The Hanson family has painful memories of part of their transport business being nationalised in 1948, and Lord Hanson will take plenty of persuading to run that risk again. The close look he took at PowerGen before it was privatised only goes to show that there is a price for everything.

But the true significance of last week's announcement is that it was made not by Lord Hanson, but by Mr Bonham. He was appointed the group's first chief executive in 1992, and his position was enhanced the following year when he was made deputy chairman.

"I like the individual manager approach," Lord Hanson once said. "Give a man a chance to run his own company and you get the best out of him." He now seems to have done precisely that with the whole group.

Lord Hanson, 73, and Lord White, 71, have said that they will retire in January 1997, a little matter of five years after the previous deadline they set themselves. Reminded of the delay, Mr Bonham, who trained as an accountant before joining Hanson in 1971, gave an involuntary wince.

"I had to grab the chief executive's role for myself," he said. "These things have never been clearly defined, but I see the institutions, and do the day-to-day stuff and handle acquisitions. Lord Hanson and Lord White have been running down their day-to-day responsibilities and dumping them on David and me."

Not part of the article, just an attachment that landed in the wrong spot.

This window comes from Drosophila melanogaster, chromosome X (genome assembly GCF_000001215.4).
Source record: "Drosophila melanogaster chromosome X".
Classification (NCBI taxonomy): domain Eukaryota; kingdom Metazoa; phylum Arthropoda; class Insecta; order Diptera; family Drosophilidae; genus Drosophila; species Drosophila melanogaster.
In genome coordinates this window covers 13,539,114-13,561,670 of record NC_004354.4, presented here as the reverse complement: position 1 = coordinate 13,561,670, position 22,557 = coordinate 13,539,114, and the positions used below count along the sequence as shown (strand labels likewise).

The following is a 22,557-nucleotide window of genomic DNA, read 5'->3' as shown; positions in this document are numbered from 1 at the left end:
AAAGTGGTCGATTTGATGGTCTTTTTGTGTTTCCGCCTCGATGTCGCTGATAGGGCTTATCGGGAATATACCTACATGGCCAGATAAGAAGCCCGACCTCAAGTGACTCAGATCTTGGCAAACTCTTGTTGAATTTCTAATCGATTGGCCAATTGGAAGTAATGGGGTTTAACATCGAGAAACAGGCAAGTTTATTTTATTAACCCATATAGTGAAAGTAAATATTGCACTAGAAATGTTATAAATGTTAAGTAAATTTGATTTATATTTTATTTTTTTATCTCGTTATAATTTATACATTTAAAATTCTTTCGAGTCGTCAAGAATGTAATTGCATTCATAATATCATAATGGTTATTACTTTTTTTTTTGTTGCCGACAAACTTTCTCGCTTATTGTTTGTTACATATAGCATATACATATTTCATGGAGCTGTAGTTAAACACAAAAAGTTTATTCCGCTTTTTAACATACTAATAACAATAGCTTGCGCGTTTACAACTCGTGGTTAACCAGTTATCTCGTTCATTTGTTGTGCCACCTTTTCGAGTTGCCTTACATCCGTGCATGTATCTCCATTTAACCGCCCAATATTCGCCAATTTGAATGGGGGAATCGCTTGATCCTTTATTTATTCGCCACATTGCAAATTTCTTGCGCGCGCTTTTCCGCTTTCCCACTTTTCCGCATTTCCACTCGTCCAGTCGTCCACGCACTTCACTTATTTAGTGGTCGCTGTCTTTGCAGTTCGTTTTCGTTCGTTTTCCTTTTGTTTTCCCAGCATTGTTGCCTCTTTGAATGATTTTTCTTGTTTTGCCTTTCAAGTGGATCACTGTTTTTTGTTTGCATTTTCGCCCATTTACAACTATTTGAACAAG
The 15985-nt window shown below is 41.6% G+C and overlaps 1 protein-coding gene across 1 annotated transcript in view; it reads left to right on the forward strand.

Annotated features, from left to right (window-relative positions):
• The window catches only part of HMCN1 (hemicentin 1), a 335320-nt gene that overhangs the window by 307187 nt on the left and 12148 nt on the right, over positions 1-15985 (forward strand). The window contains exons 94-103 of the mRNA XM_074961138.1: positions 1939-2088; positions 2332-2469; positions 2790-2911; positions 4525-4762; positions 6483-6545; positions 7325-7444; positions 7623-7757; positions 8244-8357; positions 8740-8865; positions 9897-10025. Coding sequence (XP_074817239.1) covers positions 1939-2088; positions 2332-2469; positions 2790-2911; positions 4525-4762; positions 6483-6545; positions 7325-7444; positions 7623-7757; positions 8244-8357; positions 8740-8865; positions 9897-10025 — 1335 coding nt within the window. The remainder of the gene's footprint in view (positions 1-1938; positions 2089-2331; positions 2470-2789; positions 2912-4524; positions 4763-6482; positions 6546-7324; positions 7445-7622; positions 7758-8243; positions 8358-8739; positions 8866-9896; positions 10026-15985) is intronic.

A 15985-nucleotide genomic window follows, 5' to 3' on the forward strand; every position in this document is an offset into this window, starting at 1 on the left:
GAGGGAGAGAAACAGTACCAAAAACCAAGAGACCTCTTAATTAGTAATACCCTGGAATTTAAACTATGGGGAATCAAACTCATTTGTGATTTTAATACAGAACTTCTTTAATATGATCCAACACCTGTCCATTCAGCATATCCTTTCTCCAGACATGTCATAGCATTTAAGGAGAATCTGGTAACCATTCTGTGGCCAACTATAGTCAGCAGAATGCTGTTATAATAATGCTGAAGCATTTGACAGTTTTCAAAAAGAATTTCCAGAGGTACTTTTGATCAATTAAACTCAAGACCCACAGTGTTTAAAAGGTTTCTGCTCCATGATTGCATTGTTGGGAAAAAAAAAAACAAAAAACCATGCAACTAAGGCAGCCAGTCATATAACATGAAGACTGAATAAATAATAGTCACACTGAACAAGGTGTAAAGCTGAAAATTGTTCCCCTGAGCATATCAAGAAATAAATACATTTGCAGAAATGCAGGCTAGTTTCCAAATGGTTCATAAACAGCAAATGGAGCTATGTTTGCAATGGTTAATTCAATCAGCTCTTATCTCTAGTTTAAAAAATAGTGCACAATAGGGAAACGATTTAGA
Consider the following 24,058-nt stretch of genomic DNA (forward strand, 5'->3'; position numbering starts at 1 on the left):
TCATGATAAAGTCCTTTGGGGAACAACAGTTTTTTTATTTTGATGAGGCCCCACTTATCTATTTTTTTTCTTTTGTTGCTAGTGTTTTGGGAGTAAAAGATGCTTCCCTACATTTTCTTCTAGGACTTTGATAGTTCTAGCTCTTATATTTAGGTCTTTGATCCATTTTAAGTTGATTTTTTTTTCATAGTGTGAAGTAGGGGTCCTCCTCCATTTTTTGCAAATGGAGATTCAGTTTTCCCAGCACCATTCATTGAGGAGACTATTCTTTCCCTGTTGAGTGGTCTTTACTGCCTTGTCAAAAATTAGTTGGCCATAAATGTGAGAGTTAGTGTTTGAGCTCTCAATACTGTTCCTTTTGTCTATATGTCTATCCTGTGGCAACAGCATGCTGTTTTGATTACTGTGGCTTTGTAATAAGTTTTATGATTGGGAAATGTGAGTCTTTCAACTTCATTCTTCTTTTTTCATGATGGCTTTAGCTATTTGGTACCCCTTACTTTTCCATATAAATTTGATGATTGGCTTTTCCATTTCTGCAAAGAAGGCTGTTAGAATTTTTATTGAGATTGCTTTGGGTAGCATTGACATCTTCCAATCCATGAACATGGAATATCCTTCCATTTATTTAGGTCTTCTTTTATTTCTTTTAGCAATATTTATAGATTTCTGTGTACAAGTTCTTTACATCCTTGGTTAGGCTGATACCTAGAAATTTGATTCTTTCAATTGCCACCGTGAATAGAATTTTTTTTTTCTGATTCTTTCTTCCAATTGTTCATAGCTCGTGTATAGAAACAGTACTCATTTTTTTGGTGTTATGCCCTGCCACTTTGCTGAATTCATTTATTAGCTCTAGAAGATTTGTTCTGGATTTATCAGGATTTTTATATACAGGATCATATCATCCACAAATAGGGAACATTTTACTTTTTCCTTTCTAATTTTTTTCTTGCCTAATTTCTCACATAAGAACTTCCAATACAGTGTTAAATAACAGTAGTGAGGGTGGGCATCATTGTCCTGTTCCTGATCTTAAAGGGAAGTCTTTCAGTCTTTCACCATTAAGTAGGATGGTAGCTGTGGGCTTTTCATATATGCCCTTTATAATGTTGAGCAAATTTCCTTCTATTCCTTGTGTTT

The David in question is David Clarke, the American who was seen at one time as a rival to Mr Bonham. That situation was largely resolved when Mr Bonham became chief executive and Mr Clarke was given a similar role with Hanson Industries in the US. He is now to head USI, the demerged American operation.

The present Hanson finance director, William Landuyt, another American, is returning home to take Mr Clarke's place at Hanson Industries.

Mr Bonham dismissed as "ridiculous" a jibe by Chris Alexander at the US-owned securities house, Lehman Brothers, that USI was a reincarnation of the "dustbin trust". That was a reference to the much-derided Dual Trust spun off by Jim Slater when he was running the Slater Walker conglomerate in the 1970s.

"We are about creating shareholder value," Mr Bonham retorted stoutly if a shade predictably. "USI comes out from the shadow of Hanson, but the businesses in it are terrific. USI needs credibility on the street and, with the debt it is carrying, it has to be in the best possible shape to perform. We don't want a foul-up."

City stockbrokers threw their hands up in horror at USI's planned 400 per cent debt-to- equity gearing. Mr Clarke defended it by claiming that US investors liked heavy debt as it gave more leverage. They were more concerned with whether there were enough profits to cover interest charges.